A lay witness may not, for example, know when to decline to answer a question because it invades a privilege, or is plainly improper and would, if answered, cause significant prejudice to any person. Moreover, a likely result of application of the Thompson ruling is that a party will be encouraged to depose a potential adverse party before joining that person as a party to the action, in order to be able to avoid the objections that a party's lawyer would be able to make at a post-joinder deposition…

We urge members of the insurance industry to consider providing legal representation for claim professionals when they are being deposed as non-parties in pending litigation. Privileges can be waived, HIPAA violations can occur, bad faith set-ups may be in the offing, and other mischief can occur if the claim rep is not protected properly.

Of course, if the insurer is a party, its counsel can protect the witness. However, whether claim professional is being deposed as a non-party, for example, in a discovery proceeding, when a claim file is subpoenaed, etc., consider carefully whether you want to have your witness be thrown to the wolves without counsel protecting the claim rep and the company.

That witness can also be prepped for the deposition without fear of that conversation being subject to disclosure.

If you find a need for that representation in any part of New York State, we can assist, of course, but whether you retain our firm or another, protect your claim rep and the company when the witness is being deposed and records are being requested.

Audrey’s Angles:

We are enjoying a beautiful fall in Western New York and the colors are brilliant!  There is an interesting case this edition regarding interpretation under Missouri law of the non-owned auto endorsement of a CGL policy for your review.

Next edition will be brought to you from the DRI Annual Meeting in San Francisco.  I hope to see you there! 

Finally, please make plans now to attend the DRI Insurance Law Committee’s Insurance Coverage and Practice Symposium (“ICP”), which will take place on December 4-5, 2014 at the New York Marriott Marquis in New York City. 

ICP features top-notch education for coverage attorneys and claims professionals, with sessions by an associate judge of the New York Court of Appeals, insurance industry leaders, and nationally renowned counsel.  This year’s cutting-edge topics include:

  • Current trends in bad faith litigation
  • Putting a human face on the insurer at trial
  • The latest developments in additional insured coverage
  • The future of the privacy offense
  • A Friday morning mini-theme on the duty to settle


ICP also offers unsurpassed opportunities for networking with the hundreds of attorneys and claims professionals who will attend, including receptions on Wednesday and Thursday nights, dine-arounds at some of New York City’s best restaurants, refreshment breaks, and the women’s networking functions.  I encourage you to register before the early registration deadline of November 14, 2014.  Be sure to reserve your hotel room soon, as the hotel block has sold out early in past years.  Registration and hotel information, and a link to the ICP brochure, is available via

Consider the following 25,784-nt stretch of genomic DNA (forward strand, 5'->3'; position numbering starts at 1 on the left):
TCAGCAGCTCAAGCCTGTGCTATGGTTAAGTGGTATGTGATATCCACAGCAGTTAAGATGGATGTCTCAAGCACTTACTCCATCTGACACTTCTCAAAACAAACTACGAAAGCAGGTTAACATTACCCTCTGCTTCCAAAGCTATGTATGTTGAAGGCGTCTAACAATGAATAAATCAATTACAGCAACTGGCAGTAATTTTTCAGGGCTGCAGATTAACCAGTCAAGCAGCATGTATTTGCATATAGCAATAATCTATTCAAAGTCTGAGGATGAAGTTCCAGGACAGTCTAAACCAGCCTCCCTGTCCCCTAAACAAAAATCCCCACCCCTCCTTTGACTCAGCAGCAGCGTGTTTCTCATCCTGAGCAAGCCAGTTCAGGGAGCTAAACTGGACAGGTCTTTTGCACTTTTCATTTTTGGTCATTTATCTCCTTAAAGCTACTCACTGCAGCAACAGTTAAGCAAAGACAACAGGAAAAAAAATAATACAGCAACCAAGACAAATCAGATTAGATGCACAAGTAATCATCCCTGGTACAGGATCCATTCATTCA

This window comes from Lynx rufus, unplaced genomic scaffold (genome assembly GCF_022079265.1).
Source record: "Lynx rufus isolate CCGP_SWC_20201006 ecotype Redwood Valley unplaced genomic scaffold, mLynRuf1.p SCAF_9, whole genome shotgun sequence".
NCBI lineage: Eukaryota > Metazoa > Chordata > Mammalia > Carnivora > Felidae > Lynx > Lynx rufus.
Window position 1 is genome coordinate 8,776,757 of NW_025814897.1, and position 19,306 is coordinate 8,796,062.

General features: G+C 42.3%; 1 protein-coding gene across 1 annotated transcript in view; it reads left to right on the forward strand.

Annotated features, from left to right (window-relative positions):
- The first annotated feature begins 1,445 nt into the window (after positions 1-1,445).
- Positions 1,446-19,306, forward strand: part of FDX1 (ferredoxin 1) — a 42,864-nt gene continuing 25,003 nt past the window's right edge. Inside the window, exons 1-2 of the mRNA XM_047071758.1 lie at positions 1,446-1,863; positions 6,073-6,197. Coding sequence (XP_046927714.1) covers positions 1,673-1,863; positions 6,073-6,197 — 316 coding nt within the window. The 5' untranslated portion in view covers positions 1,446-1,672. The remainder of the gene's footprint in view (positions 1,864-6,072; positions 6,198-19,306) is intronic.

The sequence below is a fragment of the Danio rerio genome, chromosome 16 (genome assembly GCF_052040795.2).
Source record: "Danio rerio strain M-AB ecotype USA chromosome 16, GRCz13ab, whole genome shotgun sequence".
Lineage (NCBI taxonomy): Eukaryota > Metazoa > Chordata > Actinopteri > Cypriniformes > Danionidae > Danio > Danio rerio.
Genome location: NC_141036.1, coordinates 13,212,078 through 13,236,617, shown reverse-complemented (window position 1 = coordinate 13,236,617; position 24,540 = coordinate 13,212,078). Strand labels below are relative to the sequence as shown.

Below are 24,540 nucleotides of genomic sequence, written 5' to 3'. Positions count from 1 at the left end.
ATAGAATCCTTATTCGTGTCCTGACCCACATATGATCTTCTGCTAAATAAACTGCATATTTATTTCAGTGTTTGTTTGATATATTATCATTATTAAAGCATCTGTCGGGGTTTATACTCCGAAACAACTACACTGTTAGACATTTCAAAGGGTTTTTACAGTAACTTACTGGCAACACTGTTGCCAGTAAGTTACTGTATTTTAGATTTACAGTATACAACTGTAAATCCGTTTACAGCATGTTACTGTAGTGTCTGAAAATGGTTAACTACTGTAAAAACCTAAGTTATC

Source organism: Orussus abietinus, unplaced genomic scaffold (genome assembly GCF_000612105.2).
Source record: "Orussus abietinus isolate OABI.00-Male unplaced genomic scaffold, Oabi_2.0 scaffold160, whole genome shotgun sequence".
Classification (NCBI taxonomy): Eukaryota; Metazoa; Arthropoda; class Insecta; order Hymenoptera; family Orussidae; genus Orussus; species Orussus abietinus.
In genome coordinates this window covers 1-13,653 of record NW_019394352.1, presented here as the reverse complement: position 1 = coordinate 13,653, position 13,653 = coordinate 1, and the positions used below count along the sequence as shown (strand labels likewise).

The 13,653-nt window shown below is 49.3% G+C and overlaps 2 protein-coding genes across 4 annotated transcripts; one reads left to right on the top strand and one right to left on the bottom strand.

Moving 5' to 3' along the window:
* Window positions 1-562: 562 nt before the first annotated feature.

Audrey A, Seeley
[email protected]


The Other Billy Martin – a One-Game Wonder - A Century Ago this Week:

Most know Alfred Manuel “Billy” Martin, the former Yankee player and Manager, who died in a car accident near Binghamton, NY back in 1989.  But he was not the only Billy Martin in the Bigs.

Shortstop William Gloyd “Billy” Martin, also known as Bill Martin, only played one game in the Major Leagues, for the Boston Braves on October 61914, going hitless in three at bats while committing an error. However, he was on the team's World Series roster that year, replacing Red Smith, out with a broken ankle, and collected a World Series winner's check, even if he was not used in the Braves' four-game sweep of the Philadelphia Athletics.

His death notice appeared on the sports pages in the Salt Lake Tribune on 18 September 1949 announcing: 

Washington, Sept. 17:   William G. (Billy) Martin, a utility infielder on the 1914 world championship Boston Braves baseball team died here Thursday.  He was 55.  Martin joined the Braves in 1914 after graduation from Georgetown University.  He starred at college baseball, football and basketball.

Even a guy who was there for one day is remembered as a major leaguer.

Beth’s Bitz:

Dear Subscribers:

It is hard to believe that summer is gone, but with the arrival of October comes the ever-popular Law School for Insurance Professionals.  The Albany and Syracuse sessions, which were held in September, received rave reviews.  We are now looking forward to the Long Island program, which will be held on October 17th.  I will be addressing the aftermath of the New York Court of Appeals’ K2 decision and moderating an exceptional group of attorneys.  Justice Mahon of the Supreme Court, Suffolk County has joined our panel and will be participating in our last session of the day, addressing negligent security cases.  I will also be speaking at the New York City venue on October 20th and I hope to see many of you at the programs.  There is still time to register and if I can be of any assistance to you with your registration, please do not hesitate to contact me.  Lastly, our own Dan Kohane will be speaking at the Buffalo program which will be held on October 27th.